Throwback Tuesday: Fave scenes from THE BOURNE IDENTITY (2002)


Hello friends! I thought I’d introduce a new blog series, as I’m so good at keeping up with every single blog series I’ve put together, right 😉 This series is sort of inspired by Deadpool believe it or not. I just saw it last night and it’s got a lot of hilarious 80s throwbacks so I thought why not do a throwback post?

So this series is to highlight a scene/quote/photo what have you from my favorite movies that’s at least a decade or older. And since we just saw the Jason Bourne trailer during the Super Bowl, it made me want to re-watch the original trilogy (I’m not counting the lame Bourne Legacy w/ Jeremy Renner).

Firstly, look at what Matt Damon look like fourteen years ago. Yep, it has been that long since The Bourne Identity was released in 2002! I’d say he still looks pretty good now after over a decade, I mean he’s got more lines on his face which adds more character and grit. He looks like he’s even more pissed off too, which made him scarier, ahah.

Damon as Jason Bourne in 2002 and in 2016

Look at that baby-faced Damon in the first Bourne movie. Who’d have thought he’d be a highly-efficient killing machine?? I have to admit I wasn’t a fan of Damon before Bourne. I mean, I didn’t dislike him or anything, I just didn’t think he was anything special. I never would’ve thought he’d be good in a role like this so imagine my surprise that not only did I LOVE the first Bourne movie, it also changed my opinion about Damon in that he can be super bad-ass!

Now, there are a ton of awesome action sequences here, but I always LOVE a good chase scene. Especially set in one of my favorite European city! This was directed by Doug Liman who recently did Edge of Tomorrow.

Who doesn’t love Clive Owen. It’s absolutely brilliant to see him (the man who could be Bond) as the strong-silent-type villain opposite Bourne? I think the finale is fantastic, but if you haven’t seen this movie yet you might not want to watch this.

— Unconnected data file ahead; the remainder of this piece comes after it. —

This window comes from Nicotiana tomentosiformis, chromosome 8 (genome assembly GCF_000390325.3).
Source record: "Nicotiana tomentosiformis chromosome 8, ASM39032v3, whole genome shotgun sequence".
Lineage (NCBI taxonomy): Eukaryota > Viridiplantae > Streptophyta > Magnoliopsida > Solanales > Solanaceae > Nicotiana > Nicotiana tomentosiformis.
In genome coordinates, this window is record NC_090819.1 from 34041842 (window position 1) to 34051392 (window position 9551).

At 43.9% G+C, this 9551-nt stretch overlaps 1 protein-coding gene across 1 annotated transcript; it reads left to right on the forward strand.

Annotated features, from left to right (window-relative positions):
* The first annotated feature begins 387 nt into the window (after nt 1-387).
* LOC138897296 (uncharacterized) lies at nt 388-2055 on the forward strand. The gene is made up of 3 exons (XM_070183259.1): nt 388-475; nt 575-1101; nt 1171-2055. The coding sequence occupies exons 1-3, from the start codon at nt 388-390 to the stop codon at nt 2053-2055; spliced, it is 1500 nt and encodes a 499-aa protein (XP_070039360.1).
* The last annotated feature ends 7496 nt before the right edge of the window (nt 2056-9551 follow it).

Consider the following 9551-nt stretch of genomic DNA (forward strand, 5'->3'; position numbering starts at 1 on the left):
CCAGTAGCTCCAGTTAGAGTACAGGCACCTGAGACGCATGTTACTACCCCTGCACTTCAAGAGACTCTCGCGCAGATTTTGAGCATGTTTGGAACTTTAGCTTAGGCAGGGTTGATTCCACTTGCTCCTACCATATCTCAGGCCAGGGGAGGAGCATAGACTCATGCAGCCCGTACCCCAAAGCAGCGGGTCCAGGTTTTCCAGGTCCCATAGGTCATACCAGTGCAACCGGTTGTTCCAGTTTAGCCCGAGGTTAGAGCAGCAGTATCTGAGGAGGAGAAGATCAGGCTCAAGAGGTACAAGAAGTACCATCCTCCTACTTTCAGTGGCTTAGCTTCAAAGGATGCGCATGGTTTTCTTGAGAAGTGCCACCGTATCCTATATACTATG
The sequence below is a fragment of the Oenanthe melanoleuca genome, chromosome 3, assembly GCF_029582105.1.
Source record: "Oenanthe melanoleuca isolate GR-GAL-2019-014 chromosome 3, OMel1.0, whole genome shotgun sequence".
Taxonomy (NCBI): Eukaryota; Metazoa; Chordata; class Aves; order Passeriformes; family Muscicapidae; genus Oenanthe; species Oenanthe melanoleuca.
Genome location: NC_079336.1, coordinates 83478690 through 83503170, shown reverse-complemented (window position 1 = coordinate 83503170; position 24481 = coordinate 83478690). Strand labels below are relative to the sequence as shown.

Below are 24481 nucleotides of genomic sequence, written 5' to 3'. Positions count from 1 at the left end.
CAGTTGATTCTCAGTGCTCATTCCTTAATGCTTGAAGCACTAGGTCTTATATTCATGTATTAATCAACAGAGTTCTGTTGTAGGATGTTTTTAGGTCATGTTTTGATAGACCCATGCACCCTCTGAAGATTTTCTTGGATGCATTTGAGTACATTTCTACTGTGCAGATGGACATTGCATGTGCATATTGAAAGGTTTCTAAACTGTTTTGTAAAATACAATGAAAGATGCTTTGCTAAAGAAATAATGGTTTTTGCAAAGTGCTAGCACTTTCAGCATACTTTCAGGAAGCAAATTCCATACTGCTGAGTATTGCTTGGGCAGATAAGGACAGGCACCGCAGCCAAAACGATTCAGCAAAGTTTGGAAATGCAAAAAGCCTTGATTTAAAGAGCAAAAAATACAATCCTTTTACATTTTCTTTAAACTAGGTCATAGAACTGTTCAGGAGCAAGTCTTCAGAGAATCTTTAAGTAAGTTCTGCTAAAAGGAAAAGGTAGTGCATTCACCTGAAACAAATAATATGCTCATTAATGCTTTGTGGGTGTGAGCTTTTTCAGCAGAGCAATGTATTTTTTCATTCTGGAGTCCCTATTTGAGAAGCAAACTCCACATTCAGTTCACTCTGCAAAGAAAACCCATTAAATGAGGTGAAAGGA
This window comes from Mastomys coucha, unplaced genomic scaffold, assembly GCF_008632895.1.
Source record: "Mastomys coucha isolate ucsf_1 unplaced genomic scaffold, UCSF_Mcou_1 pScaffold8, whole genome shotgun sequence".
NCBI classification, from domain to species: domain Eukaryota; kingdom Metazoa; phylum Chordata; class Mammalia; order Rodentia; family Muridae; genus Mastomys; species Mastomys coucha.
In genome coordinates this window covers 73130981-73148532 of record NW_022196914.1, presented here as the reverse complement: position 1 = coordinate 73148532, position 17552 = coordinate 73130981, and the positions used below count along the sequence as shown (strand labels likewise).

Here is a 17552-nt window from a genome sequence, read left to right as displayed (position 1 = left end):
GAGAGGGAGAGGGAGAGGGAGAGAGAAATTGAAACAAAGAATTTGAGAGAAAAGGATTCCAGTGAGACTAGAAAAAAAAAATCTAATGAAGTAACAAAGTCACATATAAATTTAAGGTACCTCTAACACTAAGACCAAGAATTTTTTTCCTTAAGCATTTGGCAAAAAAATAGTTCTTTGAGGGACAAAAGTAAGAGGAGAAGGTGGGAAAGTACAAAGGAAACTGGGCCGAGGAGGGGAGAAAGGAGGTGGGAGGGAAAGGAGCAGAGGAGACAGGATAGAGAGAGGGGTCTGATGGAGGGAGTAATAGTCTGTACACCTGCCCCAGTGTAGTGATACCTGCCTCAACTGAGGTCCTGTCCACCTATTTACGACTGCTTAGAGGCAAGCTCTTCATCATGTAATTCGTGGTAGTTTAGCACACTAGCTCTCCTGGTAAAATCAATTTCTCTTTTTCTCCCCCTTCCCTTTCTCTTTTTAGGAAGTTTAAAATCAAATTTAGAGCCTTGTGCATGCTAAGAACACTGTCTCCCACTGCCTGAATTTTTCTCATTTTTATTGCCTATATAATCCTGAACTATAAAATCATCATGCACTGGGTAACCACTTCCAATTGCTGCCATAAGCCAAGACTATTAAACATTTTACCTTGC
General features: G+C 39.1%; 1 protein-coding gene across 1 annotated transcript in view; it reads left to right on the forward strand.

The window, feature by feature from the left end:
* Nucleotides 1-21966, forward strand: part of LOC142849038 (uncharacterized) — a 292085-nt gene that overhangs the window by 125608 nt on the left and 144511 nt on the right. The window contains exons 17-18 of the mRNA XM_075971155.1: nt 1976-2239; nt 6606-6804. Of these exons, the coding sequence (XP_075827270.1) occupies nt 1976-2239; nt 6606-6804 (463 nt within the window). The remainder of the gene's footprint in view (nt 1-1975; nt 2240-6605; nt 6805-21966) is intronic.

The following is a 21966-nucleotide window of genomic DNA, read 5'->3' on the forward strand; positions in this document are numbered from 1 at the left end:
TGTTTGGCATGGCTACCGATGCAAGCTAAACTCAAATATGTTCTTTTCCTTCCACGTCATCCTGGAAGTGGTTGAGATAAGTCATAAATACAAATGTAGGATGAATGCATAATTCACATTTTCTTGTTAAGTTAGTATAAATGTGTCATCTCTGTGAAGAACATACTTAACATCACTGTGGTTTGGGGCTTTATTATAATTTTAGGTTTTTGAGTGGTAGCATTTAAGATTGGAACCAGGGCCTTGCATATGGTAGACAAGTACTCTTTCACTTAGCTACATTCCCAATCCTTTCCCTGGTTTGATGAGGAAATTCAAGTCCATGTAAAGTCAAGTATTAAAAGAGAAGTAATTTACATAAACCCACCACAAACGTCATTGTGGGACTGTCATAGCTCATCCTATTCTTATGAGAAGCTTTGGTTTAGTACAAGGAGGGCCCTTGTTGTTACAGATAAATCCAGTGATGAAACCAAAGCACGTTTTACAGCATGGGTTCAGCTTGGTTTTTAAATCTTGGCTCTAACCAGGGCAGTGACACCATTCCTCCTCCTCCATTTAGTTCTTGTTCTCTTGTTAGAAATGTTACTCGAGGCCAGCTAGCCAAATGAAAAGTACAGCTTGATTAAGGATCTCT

Are you a fan of the Bourne franchise? What’s your memory of the first time you watched The Bourne Identity?

Weekend Viewing Roundup: Bourne & yes, more Gregory Peck marathon!

Hello all… it’s a cinema-free weekend roundup again I’m afraid. But I was really bummed out that Tinker Tailor Soldier Spy, The Artist and Coriolanus, THREE of my most-anticipated movies I had hoped would arrive by now are NOWHERE to be found within a 50-mile radius. It’s a shame really, I mean, you’d think that given the excellent reviews the studios would at the very least consider ONE theater in Minneapolis area to carry their movie!! Seriously, sometimes I feel like Hollywood don’t think people in the Upper Midwest don’t watch movies! FYI, we don’t live in igloos, y’know…

Ok, end rant… just need to get that off my system…

Now, thank God for home cinema, as I managed to quite a few stuff this weekend.

Bourne Identity (2002)

As I mentioned in my Five for the Fifth post, we got the Bourne trilogy on Black Friday. This is one of the rare trilogies in which all three movies were actually GOOD, not just decent but EXCELLENT.  It’s been ages since we saw any of the Bourne movies and I kind of forgot most of the details about the first one.

A man is picked up by a fishing boat, bullet-riddled and without memory, then races to elude assassins and recover from amnesia.